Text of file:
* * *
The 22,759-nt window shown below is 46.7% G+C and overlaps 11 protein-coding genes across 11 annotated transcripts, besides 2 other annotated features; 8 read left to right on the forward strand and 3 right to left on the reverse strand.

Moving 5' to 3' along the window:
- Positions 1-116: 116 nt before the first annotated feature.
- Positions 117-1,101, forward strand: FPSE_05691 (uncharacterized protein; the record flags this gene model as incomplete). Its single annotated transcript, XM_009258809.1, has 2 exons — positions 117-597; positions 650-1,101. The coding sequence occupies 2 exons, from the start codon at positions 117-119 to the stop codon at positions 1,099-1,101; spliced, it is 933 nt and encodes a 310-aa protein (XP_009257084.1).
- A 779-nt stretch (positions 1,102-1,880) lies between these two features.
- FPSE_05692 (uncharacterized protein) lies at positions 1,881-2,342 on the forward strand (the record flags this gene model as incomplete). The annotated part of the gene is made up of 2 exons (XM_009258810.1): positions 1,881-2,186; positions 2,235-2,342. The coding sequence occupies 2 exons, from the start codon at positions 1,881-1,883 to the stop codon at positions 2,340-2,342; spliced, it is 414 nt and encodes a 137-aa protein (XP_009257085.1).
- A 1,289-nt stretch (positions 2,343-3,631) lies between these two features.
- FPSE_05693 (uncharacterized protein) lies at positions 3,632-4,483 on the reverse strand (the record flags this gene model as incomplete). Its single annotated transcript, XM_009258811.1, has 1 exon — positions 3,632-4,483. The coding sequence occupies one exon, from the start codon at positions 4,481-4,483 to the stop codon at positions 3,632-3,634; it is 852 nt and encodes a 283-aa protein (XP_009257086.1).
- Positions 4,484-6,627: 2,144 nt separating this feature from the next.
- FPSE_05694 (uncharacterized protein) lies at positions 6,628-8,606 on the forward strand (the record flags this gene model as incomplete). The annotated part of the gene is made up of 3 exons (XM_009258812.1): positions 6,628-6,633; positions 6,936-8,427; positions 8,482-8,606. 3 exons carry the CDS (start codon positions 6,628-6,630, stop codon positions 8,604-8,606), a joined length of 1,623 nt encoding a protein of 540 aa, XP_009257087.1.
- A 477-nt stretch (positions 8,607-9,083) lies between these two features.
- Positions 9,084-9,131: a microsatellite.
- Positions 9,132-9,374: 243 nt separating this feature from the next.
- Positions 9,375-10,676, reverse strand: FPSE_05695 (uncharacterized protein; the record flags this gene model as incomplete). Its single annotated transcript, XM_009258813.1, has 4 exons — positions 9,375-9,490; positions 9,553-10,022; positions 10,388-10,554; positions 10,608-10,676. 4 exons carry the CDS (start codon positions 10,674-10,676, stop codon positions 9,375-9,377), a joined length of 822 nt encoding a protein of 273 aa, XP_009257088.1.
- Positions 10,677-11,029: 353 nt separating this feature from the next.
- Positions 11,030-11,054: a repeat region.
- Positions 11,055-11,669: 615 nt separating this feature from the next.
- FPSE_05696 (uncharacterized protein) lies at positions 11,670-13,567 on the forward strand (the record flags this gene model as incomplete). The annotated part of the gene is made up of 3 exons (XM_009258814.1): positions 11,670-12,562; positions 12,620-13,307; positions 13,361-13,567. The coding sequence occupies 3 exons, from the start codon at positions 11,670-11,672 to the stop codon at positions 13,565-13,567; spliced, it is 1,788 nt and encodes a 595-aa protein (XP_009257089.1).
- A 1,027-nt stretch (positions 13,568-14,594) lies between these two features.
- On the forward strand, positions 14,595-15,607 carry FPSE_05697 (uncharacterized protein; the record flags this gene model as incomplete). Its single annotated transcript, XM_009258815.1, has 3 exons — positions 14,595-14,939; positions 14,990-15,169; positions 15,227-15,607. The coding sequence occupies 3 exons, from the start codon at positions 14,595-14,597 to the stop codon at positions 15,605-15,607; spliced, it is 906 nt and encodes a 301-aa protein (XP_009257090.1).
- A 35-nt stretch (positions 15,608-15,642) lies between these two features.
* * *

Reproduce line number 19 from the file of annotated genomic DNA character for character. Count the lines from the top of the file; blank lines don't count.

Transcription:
- A 1,027-nt stretch (positions 13,568-14,594) lies between these two features.